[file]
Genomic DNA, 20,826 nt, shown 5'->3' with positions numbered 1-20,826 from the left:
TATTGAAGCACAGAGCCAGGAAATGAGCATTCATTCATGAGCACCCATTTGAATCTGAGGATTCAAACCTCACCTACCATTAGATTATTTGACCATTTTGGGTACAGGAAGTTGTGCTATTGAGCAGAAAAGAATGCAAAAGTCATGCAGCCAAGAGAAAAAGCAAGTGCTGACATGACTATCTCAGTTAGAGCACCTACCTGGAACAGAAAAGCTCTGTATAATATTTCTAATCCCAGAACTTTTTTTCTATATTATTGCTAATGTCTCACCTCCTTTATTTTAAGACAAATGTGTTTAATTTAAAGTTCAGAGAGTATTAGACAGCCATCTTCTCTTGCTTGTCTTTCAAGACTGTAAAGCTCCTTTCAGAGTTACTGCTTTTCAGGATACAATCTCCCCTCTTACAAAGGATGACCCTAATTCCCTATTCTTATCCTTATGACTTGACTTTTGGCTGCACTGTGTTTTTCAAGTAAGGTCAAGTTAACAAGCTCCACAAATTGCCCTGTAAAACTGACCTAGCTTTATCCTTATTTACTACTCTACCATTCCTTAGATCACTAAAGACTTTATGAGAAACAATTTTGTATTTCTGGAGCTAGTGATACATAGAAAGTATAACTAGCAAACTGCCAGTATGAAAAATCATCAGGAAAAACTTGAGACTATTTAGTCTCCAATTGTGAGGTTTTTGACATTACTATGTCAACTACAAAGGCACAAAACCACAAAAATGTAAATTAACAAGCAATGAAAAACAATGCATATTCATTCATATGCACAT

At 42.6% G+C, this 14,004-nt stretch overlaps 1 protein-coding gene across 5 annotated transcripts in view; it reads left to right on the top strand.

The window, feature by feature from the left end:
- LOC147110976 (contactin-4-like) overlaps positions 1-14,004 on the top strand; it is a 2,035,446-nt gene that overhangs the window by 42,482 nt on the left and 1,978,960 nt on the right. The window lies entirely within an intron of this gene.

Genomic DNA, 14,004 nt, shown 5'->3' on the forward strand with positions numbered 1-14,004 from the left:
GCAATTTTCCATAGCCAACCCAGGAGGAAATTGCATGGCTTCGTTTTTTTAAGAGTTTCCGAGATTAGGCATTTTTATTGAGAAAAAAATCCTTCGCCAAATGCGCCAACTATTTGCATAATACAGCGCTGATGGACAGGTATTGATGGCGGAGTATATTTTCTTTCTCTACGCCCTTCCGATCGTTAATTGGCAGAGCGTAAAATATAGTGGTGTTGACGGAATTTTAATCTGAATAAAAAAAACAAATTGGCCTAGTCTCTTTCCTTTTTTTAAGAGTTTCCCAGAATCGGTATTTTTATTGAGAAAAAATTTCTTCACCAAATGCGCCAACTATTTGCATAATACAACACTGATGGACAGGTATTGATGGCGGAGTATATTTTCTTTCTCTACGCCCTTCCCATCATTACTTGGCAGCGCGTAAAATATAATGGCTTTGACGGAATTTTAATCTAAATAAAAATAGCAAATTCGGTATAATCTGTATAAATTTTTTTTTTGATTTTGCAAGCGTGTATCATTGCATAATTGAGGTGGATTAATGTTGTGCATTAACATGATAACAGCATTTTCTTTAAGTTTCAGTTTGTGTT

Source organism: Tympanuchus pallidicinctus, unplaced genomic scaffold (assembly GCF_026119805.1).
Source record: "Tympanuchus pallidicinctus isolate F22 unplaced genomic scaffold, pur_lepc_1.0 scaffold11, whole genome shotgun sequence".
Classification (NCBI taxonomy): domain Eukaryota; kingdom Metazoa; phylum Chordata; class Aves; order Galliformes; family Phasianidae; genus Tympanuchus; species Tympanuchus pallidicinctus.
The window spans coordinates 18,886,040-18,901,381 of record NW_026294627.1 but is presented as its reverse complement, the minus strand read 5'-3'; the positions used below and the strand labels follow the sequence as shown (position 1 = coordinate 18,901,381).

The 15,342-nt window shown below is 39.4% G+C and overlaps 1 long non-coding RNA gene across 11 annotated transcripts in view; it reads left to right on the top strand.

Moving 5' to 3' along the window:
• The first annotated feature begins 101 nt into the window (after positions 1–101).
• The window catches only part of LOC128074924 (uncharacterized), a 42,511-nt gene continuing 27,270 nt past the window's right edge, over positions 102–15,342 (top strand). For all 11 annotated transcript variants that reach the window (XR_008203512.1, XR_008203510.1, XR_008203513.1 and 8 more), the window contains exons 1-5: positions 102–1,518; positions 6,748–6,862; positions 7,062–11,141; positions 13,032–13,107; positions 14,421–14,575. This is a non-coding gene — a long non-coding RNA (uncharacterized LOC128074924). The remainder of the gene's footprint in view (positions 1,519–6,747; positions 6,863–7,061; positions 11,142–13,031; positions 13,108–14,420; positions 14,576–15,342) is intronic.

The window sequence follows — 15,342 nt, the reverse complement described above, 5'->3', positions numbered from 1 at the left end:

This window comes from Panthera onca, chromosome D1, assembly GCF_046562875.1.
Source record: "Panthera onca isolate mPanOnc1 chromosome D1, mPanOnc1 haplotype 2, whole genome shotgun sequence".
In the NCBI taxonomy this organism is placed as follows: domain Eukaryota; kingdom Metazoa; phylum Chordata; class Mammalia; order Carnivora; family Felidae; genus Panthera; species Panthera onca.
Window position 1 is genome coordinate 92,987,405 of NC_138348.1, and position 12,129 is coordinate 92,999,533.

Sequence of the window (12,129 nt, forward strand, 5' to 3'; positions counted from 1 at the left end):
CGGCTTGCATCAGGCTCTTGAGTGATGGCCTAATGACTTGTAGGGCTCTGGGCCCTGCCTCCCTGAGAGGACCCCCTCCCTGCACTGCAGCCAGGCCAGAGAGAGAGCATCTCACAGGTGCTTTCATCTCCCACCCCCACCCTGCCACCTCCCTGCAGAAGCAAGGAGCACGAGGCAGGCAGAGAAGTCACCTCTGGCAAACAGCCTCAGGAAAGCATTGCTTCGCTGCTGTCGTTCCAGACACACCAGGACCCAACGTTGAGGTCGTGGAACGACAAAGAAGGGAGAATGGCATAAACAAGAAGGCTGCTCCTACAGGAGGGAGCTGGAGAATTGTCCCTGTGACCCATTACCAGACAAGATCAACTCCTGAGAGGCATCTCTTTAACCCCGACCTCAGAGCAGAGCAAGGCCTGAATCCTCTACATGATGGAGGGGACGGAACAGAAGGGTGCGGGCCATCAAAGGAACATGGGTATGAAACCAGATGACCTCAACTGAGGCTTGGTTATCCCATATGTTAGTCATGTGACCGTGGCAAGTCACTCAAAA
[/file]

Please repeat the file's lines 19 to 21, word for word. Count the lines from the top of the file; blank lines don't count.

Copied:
In the NCBI taxonomy this organism is placed as follows: domain Eukaryota; kingdom Metazoa; phylum Chordata; class Mammalia; order Carnivora; family Felidae; genus Panthera; species Panthera onca.
Window position 1 is genome coordinate 92,987,405 of NC_138348.1, and position 12,129 is coordinate 92,999,533.

Sequence of the window (12,129 nt, forward strand, 5' to 3'; positions counted from 1 at the left end):